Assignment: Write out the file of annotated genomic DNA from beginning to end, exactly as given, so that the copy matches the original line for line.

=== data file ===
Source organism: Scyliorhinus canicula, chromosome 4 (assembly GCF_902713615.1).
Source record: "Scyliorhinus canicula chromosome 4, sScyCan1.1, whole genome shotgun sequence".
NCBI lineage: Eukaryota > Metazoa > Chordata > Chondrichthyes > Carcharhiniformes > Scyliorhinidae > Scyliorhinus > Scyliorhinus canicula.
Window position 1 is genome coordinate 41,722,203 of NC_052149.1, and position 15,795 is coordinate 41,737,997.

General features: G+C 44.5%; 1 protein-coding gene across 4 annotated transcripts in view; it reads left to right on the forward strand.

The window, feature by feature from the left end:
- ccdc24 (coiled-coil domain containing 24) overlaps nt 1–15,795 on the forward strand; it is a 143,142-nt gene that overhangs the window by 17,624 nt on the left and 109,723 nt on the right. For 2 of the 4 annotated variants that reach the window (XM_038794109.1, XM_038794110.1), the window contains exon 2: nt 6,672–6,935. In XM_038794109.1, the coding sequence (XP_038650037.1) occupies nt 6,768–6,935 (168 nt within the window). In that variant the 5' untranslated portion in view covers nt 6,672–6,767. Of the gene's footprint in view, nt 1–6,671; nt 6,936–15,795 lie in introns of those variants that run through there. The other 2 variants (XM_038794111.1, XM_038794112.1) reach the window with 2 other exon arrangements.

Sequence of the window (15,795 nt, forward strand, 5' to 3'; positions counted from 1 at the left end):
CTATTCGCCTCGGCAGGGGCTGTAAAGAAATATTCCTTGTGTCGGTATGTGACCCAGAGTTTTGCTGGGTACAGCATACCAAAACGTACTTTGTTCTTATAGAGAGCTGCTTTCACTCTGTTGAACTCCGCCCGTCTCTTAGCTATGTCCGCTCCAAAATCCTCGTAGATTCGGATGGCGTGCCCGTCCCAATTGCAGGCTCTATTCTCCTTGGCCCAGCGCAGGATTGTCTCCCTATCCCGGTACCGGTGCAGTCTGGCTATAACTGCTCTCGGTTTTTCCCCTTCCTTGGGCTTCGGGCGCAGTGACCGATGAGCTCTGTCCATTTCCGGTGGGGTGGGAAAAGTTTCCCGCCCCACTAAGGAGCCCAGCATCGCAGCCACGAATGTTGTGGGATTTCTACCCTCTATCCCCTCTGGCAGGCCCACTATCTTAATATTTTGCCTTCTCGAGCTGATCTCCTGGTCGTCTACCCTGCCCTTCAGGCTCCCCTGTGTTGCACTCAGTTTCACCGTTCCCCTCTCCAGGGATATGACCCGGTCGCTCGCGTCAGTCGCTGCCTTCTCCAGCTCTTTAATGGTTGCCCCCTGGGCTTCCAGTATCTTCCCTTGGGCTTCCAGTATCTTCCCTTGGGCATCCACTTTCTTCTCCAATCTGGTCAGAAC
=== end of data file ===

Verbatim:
Source organism: Scyliorhinus canicula, chromosome 4 (assembly GCF_902713615.1).
Source record: "Scyliorhinus canicula chromosome 4, sScyCan1.1, whole genome shotgun sequence".
NCBI lineage: Eukaryota > Metazoa > Chordata > Chondrichthyes > Carcharhiniformes > Scyliorhinidae > Scyliorhinus > Scyliorhinus canicula.
Window position 1 is genome coordinate 41,722,203 of NC_052149.1, and position 15,795 is coordinate 41,737,997.

General features: G+C 44.5%; 1 protein-coding gene across 4 annotated transcripts in view; it reads left to right on the forward strand.

The window, feature by feature from the left end:
- ccdc24 (coiled-coil domain containing 24) overlaps nt 1–15,795 on the forward strand; it is a 143,142-nt gene that overhangs the window by 17,624 nt on the left and 109,723 nt on the right. For 2 of the 4 annotated variants that reach the window (XM_038794109.1, XM_038794110.1), the window contains exon 2: nt 6,672–6,935. In XM_038794109.1, the coding sequence (XP_038650037.1) occupies nt 6,768–6,935 (168 nt within the window). In that variant the 5' untranslated portion in view covers nt 6,672–6,767. Of the gene's footprint in view, nt 1–6,671; nt 6,936–15,795 lie in introns of those variants that run through there. The other 2 variants (XM_038794111.1, XM_038794112.1) reach the window with 2 other exon arrangements.

Sequence of the window (15,795 nt, forward strand, 5' to 3'; positions counted from 1 at the left end):
CTATTCGCCTCGGCAGGGGCTGTAAAGAAATATTCCTTGTGTCGGTATGTGACCCAGAGTTTTGCTGGGTACAGCATACCAAAACGTACTTTGTTCTTATAGAGAGCTGCTTTCACTCTGTTGAACTCCGCCCGTCTCTTAGCTATGTCCGCTCCAAAATCCTCGTAGATTCGGATGGCGTGCCCGTCCCAATTGCAGGCTCTATTCTCCTTGGCCCAGCGCAGGATTGTCTCCCTATCCCGGTACCGGTGCAGTCTGGCTATAACTGCTCTCGGTTTTTCCCCTTCCTTGGGCTTCGGGCGCAGTGACCGATGAGCTCTGTCCATTTCCGGTGGGGTGGGAAAAGTTTCCCGCCCCACTAAGGAGCCCAGCATCGCAGCCACGAATGTTGTGGGATTTCTACCCTCTATCCCCTCTGGCAGGCCCACTATCTTAATATTTTGCCTTCTCGAGCTGATCTCCTGGTCGTCTACCCTGCCCTTCAGGCTCCCCTGTGTTGCACTCAGTTTCACCGTTCCCCTCTCCAGGGATATGACCCGGTCGCTCGCGTCAGTCGCTGCCTTCTCCAGCTCTTTAATGGTTGCCCCCTGGGCTTCCAGTATCTTCCCTTGGGCTTCCAGTATCTTCCCTTGGGCATCCACTTTCTTCTCCAATCTGGTCAGAAC